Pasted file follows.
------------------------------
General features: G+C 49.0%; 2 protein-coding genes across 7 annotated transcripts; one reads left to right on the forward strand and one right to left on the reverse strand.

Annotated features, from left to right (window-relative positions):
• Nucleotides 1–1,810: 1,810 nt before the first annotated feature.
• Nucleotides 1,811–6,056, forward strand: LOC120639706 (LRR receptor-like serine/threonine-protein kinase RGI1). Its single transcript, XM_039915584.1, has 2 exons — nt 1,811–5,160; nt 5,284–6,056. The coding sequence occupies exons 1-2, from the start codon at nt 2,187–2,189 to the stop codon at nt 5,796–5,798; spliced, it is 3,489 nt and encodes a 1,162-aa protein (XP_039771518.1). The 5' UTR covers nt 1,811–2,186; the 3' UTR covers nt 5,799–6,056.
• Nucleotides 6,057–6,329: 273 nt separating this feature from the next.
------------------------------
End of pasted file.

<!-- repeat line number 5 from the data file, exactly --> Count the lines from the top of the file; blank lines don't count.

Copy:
• Nucleotides 6,057–6,329: 273 nt separating this feature from the next.